Successful recruitment and retention of the subjects turn into vital factors to (a) reach the desired sample size; (b) attain an adequate power for a valid statistical analysis; (c) produce worthwhile results; (d) meet sponsor expectations to assure further funding; (e) publish, gain recognition and renown; (f) obtain new grants for other studies; and (g) last but not least, to help patients. A satisfactory experience of the families in the pediatric studies can stimulate more families to be recruited in the future. A good reputation in recruitment and retention can secure subsequent funding. Active and strong communication between the research coordinator and the sponsor is crucial to success, no matter if recruitment is going well or not. Furthermore, in times of need, the sponsor’s help is fundamental.

Successfully Retention of Subjects

Keeping of the recruited children requires handling the subjects, the process, the study timelines and, tracking the study. Therefore, maintaining real-time recruitment logs becomes a high-priority step for an optimal project management to retain participants. Tracking logs ensure that information about responsibilities of the team is accessible to all people involved in the research.

A key point for successful retention is recognizing how the enrolled child, their relatives, the members of the staff, and Investigators are doing. It is important to become aware of what is happening in subject’s lives and their families. Knowing whether they are enjoying or not being part of the study. It also needs to realize how the research staff and coordinators are doing and whether they can manage their work. Research teams are very busy but it is important to encourage good completion of tasks taking in mind their time and organization.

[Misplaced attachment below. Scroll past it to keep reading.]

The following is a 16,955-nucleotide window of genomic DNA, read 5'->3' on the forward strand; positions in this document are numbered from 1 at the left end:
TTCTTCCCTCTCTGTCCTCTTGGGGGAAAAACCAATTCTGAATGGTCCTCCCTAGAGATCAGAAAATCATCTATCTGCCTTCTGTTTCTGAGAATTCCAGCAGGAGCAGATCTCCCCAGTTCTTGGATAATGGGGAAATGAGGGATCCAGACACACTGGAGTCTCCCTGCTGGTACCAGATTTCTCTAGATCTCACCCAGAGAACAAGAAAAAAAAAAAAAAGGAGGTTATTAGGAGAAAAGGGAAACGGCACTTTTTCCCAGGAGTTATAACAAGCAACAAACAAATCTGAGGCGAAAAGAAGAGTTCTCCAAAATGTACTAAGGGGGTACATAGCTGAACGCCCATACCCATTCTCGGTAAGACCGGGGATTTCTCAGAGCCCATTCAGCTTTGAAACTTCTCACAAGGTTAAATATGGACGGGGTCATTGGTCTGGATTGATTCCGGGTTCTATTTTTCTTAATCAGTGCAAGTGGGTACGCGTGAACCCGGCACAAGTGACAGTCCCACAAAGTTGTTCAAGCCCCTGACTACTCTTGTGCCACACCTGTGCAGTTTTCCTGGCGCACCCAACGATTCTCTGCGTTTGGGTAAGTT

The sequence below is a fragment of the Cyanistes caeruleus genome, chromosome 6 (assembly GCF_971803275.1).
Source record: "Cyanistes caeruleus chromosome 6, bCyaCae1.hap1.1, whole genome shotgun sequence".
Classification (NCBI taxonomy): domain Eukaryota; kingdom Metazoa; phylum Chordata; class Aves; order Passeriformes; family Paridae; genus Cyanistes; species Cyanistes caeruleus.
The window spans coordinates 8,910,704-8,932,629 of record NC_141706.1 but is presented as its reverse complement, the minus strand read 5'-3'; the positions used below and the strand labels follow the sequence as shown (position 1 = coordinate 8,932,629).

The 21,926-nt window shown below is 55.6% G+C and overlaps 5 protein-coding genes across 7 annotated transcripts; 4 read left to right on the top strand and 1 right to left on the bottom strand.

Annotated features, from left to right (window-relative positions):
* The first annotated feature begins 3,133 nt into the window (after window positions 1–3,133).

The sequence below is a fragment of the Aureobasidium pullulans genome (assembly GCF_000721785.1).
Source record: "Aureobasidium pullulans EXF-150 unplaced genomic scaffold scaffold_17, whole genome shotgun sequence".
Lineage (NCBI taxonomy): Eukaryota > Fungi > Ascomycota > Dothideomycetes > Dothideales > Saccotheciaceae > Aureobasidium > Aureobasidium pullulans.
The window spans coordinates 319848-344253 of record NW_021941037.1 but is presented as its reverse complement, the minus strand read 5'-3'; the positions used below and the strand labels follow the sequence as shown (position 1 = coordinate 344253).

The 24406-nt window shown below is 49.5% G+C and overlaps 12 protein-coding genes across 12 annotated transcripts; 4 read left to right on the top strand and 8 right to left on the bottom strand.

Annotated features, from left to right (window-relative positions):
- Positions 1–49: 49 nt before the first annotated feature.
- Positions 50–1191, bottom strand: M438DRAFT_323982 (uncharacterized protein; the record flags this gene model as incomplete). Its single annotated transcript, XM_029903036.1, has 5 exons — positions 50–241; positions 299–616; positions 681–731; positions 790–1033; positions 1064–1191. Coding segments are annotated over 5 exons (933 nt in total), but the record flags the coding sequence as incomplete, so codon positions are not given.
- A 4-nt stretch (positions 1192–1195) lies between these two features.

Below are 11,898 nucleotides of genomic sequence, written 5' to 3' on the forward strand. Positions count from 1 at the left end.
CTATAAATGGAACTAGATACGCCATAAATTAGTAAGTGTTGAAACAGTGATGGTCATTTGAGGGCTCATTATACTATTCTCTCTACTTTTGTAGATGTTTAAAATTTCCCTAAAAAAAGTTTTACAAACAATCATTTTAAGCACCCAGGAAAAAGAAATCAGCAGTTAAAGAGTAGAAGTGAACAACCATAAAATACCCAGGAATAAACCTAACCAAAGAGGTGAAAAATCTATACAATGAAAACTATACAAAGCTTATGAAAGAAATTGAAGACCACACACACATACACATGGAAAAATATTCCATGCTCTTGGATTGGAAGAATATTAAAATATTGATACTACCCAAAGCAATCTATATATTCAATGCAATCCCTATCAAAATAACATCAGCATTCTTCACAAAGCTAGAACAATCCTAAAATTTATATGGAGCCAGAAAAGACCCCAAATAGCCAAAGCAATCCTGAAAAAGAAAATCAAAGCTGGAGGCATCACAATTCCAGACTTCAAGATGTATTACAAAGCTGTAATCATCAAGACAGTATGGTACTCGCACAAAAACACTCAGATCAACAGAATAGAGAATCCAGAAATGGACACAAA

Another clue to succeed in pediatric trials is programing meetings with the sponsor to discuss the study. The PM must set up them at least quarterly. The PM must also know and recognize how and what is doing or did. Stress from the PM and staff members can emerge and subjects and families will see it. For that reason, it is necessary that the PM meets the personal, be aware of family needs, manages well study timing and requirements, and in the best way, helps the team to balance work and life outside of work. Moreover, to increase the strength of the research group, the PM must consider each day the status of the team and the study and encourages all running together.